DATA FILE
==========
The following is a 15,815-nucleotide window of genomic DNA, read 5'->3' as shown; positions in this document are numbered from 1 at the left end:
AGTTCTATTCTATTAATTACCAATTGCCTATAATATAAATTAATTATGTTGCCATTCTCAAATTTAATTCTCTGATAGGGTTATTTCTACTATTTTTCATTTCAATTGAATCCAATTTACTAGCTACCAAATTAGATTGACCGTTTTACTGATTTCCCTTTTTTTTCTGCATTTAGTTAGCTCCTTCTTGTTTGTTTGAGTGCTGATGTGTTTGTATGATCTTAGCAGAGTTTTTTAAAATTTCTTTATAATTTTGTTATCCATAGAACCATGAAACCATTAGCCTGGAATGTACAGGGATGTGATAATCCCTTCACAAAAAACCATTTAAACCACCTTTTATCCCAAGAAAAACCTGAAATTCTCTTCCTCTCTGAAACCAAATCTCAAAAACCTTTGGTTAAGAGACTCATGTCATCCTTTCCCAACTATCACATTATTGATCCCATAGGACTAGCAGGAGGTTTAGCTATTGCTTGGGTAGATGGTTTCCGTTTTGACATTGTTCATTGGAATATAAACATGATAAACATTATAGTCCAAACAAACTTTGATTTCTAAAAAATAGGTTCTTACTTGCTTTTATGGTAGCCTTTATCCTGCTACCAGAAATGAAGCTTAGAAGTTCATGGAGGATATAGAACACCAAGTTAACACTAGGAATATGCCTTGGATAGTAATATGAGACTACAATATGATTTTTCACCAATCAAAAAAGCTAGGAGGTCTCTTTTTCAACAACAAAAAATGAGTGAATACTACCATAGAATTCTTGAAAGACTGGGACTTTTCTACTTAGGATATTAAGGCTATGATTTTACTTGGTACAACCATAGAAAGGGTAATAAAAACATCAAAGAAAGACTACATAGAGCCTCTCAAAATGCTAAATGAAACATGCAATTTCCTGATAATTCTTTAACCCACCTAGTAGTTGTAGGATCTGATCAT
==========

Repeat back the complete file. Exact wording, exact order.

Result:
The following is a 15,815-nucleotide window of genomic DNA, read 5'->3' as shown; positions in this document are numbered from 1 at the left end:
AGTTCTATTCTATTAATTACCAATTGCCTATAATATAAATTAATTATGTTGCCATTCTCAAATTTAATTCTCTGATAGGGTTATTTCTACTATTTTTCATTTCAATTGAATCCAATTTACTAGCTACCAAATTAGATTGACCGTTTTACTGATTTCCCTTTTTTTTCTGCATTTAGTTAGCTCCTTCTTGTTTGTTTGAGTGCTGATGTGTTTGTATGATCTTAGCAGAGTTTTTTAAAATTTCTTTATAATTTTGTTATCCATAGAACCATGAAACCATTAGCCTGGAATGTACAGGGATGTGATAATCCCTTCACAAAAAACCATTTAAACCACCTTTTATCCCAAGAAAAACCTGAAATTCTCTTCCTCTCTGAAACCAAATCTCAAAAACCTTTGGTTAAGAGACTCATGTCATCCTTTCCCAACTATCACATTATTGATCCCATAGGACTAGCAGGAGGTTTAGCTATTGCTTGGGTAGATGGTTTCCGTTTTGACATTGTTCATTGGAATATAAACATGATAAACATTATAGTCCAAACAAACTTTGATTTCTAAAAAATAGGTTCTTACTTGCTTTTATGGTAGCCTTTATCCTGCTACCAGAAATGAAGCTTAGAAGTTCATGGAGGATATAGAACACCAAGTTAACACTAGGAATATGCCTTGGATAGTAATATGAGACTACAATATGATTTTTCACCAATCAAAAAAGCTAGGAGGTCTCTTTTTCAACAACAAAAAATGAGTGAATACTACCATAGAATTCTTGAAAGACTGGGACTTTTCTACTTAGGATATTAAGGCTATGATTTTACTTGGTACAACCATAGAAAGGGTAATAAAAACATCAAAGAAAGACTACATAGAGCCTCTCAAAATGCTAAATGAAACATGCAATTTCCTGATAATTCTTTAACCCACCTAGTAGTTGTAGGATCTGATCAT